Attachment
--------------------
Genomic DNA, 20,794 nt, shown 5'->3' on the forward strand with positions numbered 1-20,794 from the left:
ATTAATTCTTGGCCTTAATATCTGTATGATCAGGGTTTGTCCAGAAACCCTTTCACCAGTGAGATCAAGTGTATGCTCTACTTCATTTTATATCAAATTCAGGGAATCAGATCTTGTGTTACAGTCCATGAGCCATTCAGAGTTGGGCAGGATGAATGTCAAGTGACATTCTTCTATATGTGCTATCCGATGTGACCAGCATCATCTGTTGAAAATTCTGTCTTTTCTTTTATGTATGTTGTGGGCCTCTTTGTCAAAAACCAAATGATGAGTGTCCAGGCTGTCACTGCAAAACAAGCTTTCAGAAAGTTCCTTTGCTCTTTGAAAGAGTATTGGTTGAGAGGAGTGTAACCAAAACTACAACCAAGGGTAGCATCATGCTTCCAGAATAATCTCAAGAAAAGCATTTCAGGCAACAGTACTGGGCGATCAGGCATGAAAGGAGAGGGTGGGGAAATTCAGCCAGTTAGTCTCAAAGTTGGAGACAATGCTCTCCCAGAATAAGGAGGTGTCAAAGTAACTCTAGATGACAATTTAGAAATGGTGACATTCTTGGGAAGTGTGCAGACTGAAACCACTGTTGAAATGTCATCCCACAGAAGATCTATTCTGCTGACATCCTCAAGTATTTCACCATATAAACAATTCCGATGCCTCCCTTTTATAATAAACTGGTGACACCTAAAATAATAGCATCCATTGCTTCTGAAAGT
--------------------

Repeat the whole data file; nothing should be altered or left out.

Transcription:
Genomic DNA, 20,794 nt, shown 5'->3' on the forward strand with positions numbered 1-20,794 from the left:
ATTAATTCTTGGCCTTAATATCTGTATGATCAGGGTTTGTCCAGAAACCCTTTCACCAGTGAGATCAAGTGTATGCTCTACTTCATTTTATATCAAATTCAGGGAATCAGATCTTGTGTTACAGTCCATGAGCCATTCAGAGTTGGGCAGGATGAATGTCAAGTGACATTCTTCTATATGTGCTATCCGATGTGACCAGCATCATCTGTTGAAAATTCTGTCTTTTCTTTTATGTATGTTGTGGGCCTCTTTGTCAAAAACCAAATGATGAGTGTCCAGGCTGTCACTGCAAAACAAGCTTTCAGAAAGTTCCTTTGCTCTTTGAAAGAGTATTGGTTGAGAGGAGTGTAACCAAAACTACAACCAAGGGTAGCATCATGCTTCCAGAATAATCTCAAGAAAAGCATTTCAGGCAACAGTACTGGGCGATCAGGCATGAAAGGAGAGGGTGGGGAAATTCAGCCAGTTAGTCTCAAAGTTGGAGACAATGCTCTCCCAGAATAAGGAGGTGTCAAAGTAACTCTAGATGACAATTTAGAAATGGTGACATTCTTGGGAAGTGTGCAGACTGAAACCACTGTTGAAATGTCATCCCACAGAAGATCTATTCTGCTGACATCCTCAAGTATTTCACCATATAAACAATTCCGATGCCTCCCTTTTATAATAAACTGGTGACACCTAAAATAATAGCATCCATTGCTTCTGAAAGT